Big endian vs little endian
Posted Mar 24, 2007 0:22 UTC (Sat) by giraffedata
In reply to: Big endian vs little endian
Parent article: How an Accident of Hardware Design Encouraged Open Source (O'ReillyNet)
"I don't see any inconsistency. A telephone number isn't a number; it's just a digit sequence. There's only one sane way to write a telephone number: in the order in which you dial it."
How does that make -any- sense? If you're reading right-to-left, you'd read the numbers right-to-left and dial right-to-left.
I failed to notice that the quote to which I was responding is contradictory. My statement makes sense if you believe the first half of it ("telephone numbers are an exception to writing numbers little-endian"), but nonsense if you believe the second half ("telephone numbers are left to right).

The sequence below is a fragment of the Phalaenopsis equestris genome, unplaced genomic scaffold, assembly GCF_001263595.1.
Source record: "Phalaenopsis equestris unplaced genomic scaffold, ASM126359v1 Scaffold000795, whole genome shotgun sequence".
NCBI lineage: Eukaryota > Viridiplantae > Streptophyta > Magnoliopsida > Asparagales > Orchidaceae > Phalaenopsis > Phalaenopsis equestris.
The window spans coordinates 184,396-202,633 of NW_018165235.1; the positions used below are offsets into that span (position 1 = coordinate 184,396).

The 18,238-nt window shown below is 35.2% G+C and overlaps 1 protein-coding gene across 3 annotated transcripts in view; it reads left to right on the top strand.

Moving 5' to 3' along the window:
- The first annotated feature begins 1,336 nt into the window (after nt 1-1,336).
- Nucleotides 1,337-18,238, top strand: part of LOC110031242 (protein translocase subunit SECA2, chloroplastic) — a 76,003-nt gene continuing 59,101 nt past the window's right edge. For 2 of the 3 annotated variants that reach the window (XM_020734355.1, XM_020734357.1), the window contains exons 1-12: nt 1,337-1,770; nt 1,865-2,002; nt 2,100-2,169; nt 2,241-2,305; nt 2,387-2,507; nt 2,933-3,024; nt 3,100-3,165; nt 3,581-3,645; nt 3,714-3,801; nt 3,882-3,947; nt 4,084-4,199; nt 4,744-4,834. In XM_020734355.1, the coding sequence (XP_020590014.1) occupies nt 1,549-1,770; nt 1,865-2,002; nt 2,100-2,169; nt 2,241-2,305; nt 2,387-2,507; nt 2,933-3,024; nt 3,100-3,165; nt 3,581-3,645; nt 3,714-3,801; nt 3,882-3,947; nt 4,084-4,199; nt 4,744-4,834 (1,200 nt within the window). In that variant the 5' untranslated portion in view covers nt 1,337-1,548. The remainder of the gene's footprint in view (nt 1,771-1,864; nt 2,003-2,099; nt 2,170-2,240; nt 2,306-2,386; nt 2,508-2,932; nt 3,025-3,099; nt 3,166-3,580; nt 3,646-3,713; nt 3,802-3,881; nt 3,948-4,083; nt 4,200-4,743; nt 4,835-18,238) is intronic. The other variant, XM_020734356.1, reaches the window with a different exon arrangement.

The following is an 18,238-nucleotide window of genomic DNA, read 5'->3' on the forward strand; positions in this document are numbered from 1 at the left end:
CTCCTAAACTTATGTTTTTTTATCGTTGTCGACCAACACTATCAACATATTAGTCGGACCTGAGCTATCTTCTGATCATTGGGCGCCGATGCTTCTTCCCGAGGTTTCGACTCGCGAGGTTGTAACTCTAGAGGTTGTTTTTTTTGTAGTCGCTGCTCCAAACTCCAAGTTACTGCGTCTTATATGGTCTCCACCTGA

I confirmed at http://www2.ignatius.edu/faculty/turner/arabic/anumbers.htm that numbers in Arabic are written little-endian (least significant digit on the right).
Now the only question is what direction are telephone numbers written? Common sense tells me the "left to right" from the original is a typo and is supposed to say "right to left." That way, it is big-endian, which is inconsistent with the way numbers are written, but is in the order of dialing. Which would make my objection correct: there's no real inconsistency because telephone numbers aren't numbers.
(While telephone numbers aren't numbers, I consider the digits to have significance in the same way numbers do; the digits that select among the largest geographical area in the original geographical numbering system are the more significant).
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